Congressional candidate Bert Miller says everything, including possible defense spending cuts, must be considered when it comes to balancing the federal budget.
But Miller's three opponents in the March 18 Republican primary race to decide who takes on Democratic U.S. Rep. Bill Foster insist the military budget shouldn't be cut.
All the candidates seeking the GOP nomination in the 11th Congressional District agree it's not sustainable for the federal government to continue spending more than it takes in.
"We need to come up with a balanced budget," said Miller, a Hinsdale resident who owns Naperville's Phoenix Closures.
To achieve that goal, Miller said he's willing to put "every single thing on the table," including the defense budget. "There are no sacred cows," he said.
Two other Republicans in the primary race -- Darlene Senger of Naperville and Chris Balkema of Channahon -- say defense spending is the one part of the budget that shouldn't be touched. The fourth candidate, Ian Bayne of Aurora, said the government should spend more on the military.
"Right now, the security of our country is, as it always has been, the number one priority," said Balkema, who is a Grundy County Board member.
He said last year's military funding cuts were "too far, too much."
"If we continue to cut there and let our debt pile up," Balkema said. "we have a huge problem that goes far beyond our four borders."
Balkema said the debt crisis can't be solved without overhauling entitlement programs such as Medicare and Social Security.
He said means testing should be done to determine whether someone is eligible for a program. To ensure the long-term viability of Social Security, he said changes could be made that would impact residents who are in their early 40s or younger.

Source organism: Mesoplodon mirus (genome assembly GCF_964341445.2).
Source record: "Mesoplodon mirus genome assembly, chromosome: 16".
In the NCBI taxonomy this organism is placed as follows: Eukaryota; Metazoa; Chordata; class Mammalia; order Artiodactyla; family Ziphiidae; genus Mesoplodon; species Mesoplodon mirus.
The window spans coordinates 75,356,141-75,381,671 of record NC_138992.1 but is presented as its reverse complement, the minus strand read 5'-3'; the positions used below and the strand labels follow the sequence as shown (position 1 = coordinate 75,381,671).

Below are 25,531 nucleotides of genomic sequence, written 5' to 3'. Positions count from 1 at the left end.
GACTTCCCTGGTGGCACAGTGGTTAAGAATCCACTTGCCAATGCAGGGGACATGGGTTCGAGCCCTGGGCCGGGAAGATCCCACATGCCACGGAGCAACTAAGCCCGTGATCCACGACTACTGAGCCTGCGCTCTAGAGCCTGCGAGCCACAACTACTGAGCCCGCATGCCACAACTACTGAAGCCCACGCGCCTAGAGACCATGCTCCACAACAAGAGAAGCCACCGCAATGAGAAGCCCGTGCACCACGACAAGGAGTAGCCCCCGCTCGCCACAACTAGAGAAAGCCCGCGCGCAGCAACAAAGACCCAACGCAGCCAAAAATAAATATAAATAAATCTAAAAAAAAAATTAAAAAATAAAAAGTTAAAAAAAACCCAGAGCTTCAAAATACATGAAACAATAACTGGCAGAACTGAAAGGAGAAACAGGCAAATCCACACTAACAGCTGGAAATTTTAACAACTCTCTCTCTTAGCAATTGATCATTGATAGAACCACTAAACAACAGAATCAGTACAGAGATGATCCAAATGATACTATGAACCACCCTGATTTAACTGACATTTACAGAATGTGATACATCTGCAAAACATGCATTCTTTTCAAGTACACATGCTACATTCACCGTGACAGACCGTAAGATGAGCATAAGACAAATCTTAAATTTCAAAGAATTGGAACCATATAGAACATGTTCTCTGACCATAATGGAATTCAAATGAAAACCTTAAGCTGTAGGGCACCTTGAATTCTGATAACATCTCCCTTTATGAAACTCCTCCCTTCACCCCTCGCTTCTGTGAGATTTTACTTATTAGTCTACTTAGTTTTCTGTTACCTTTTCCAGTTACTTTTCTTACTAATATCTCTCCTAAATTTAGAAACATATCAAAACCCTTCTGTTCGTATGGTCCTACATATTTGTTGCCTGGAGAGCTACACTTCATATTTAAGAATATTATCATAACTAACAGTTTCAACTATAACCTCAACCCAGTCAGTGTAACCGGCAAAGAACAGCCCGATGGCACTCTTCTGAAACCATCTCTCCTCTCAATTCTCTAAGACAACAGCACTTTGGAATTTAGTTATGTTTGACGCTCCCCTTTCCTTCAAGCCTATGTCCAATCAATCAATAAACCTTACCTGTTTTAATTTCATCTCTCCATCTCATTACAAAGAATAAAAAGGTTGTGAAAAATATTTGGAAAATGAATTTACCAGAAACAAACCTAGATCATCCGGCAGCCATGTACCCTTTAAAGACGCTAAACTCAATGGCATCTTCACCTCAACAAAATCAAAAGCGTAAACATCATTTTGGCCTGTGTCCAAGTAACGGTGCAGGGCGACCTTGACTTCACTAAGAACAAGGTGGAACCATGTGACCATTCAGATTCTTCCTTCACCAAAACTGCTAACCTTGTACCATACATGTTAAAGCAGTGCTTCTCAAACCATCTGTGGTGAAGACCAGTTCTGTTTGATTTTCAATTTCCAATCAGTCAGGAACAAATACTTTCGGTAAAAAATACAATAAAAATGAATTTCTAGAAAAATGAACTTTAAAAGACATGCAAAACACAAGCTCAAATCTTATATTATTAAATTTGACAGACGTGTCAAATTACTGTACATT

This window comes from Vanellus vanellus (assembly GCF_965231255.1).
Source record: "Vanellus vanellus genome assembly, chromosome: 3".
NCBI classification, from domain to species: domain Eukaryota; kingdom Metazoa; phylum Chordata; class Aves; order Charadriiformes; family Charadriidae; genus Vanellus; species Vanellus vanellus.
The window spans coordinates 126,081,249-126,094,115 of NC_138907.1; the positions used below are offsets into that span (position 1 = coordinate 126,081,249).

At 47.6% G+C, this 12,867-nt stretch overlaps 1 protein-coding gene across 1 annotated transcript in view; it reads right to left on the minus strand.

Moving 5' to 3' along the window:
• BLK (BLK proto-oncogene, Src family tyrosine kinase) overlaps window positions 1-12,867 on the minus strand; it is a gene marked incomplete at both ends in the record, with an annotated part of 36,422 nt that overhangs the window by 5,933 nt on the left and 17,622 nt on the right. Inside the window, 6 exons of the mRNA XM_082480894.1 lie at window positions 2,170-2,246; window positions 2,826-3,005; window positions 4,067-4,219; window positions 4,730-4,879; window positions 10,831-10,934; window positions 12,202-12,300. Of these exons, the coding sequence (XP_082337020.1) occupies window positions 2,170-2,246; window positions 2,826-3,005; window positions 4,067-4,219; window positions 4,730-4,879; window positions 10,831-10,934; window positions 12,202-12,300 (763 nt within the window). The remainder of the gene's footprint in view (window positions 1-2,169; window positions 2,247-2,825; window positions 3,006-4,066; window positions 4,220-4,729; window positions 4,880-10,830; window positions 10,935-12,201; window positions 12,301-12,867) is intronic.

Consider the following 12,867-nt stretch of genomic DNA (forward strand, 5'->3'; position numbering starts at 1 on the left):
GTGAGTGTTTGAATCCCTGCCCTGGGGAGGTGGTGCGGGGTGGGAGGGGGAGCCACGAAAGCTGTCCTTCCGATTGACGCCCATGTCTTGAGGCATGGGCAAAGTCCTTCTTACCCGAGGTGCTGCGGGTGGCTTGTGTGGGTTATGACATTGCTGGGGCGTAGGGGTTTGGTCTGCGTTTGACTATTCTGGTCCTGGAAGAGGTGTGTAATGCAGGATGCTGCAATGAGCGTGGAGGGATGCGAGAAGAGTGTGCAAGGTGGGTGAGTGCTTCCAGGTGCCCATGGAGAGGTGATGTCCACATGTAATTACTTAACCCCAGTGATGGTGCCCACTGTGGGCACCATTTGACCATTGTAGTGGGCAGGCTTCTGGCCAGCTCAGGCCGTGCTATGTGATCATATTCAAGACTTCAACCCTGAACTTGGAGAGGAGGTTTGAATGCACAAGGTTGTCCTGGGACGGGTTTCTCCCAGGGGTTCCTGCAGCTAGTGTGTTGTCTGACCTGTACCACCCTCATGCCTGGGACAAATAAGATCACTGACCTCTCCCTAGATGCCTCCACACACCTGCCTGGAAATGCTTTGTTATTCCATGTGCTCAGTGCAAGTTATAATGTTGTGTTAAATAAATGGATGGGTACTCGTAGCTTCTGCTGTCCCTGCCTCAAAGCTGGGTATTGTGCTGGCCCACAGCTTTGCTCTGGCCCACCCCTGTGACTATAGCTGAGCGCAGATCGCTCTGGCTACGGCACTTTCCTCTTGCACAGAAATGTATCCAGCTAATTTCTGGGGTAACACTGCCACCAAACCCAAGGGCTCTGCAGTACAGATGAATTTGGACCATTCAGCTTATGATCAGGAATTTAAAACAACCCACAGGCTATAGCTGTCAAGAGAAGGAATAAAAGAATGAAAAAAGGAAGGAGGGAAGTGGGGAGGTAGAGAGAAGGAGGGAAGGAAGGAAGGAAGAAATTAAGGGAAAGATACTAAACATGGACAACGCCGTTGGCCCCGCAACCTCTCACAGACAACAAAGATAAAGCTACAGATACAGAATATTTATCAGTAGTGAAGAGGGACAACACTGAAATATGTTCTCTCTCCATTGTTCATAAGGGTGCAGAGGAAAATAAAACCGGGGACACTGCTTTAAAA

"If I am in a certain capacity financially and I am 35 years old," Balkema said, "I absolutely do not need to be promised the same entitlements as if I'm 56 or 60 years old and retirement is very close to the horizon."
Miller said it would be terrible for the country to let Social Security continue on its current "death spiral."
"If you do lose Social Security, you've lost your number one social program in America," he said. "You've lost a social program people have spent their whole lives saving for and depending on."
Miller said he agrees with means testing and would review the retirement age.
"You are going to have to look at virtually everything," he said. "We owe it to our seniors to have meaningful money going to them to cover their retirements."
Senger declined to say what changes she would like to see to Social Security. But she agreed with Balkema that the cost of Medicaid could be reduced if officials solved problems with fraud.
"There's a lot of fraud that can be looked at," said Senger, who is a state representative.
Bayne said federal lawmakers should be forced to vote on every part of the budget. He said that would result in a debate over what programs should stay in the budget and what could be removed.
"You'll start to see the waste because it will come out," said Bayne, who is a private investigator.
Bayne said there's a great deal of wasteful spending by the federal government. If that problem is addressed, the budget could be balanced without touching Social Security, he said.
"You can keep Social Security as wasteful and ridiculous as possible and keep handing out money and maybe even take bags of money and throw them into the air," Bayne said.
The winner of the GOP primary will advance to the November election to challenge Foster.
The 11th Congressional District includes Naperville, Aurora, Woodridge, Lisle, Darien, Bolingbrook, North Aurora, Plainfield and Joliet.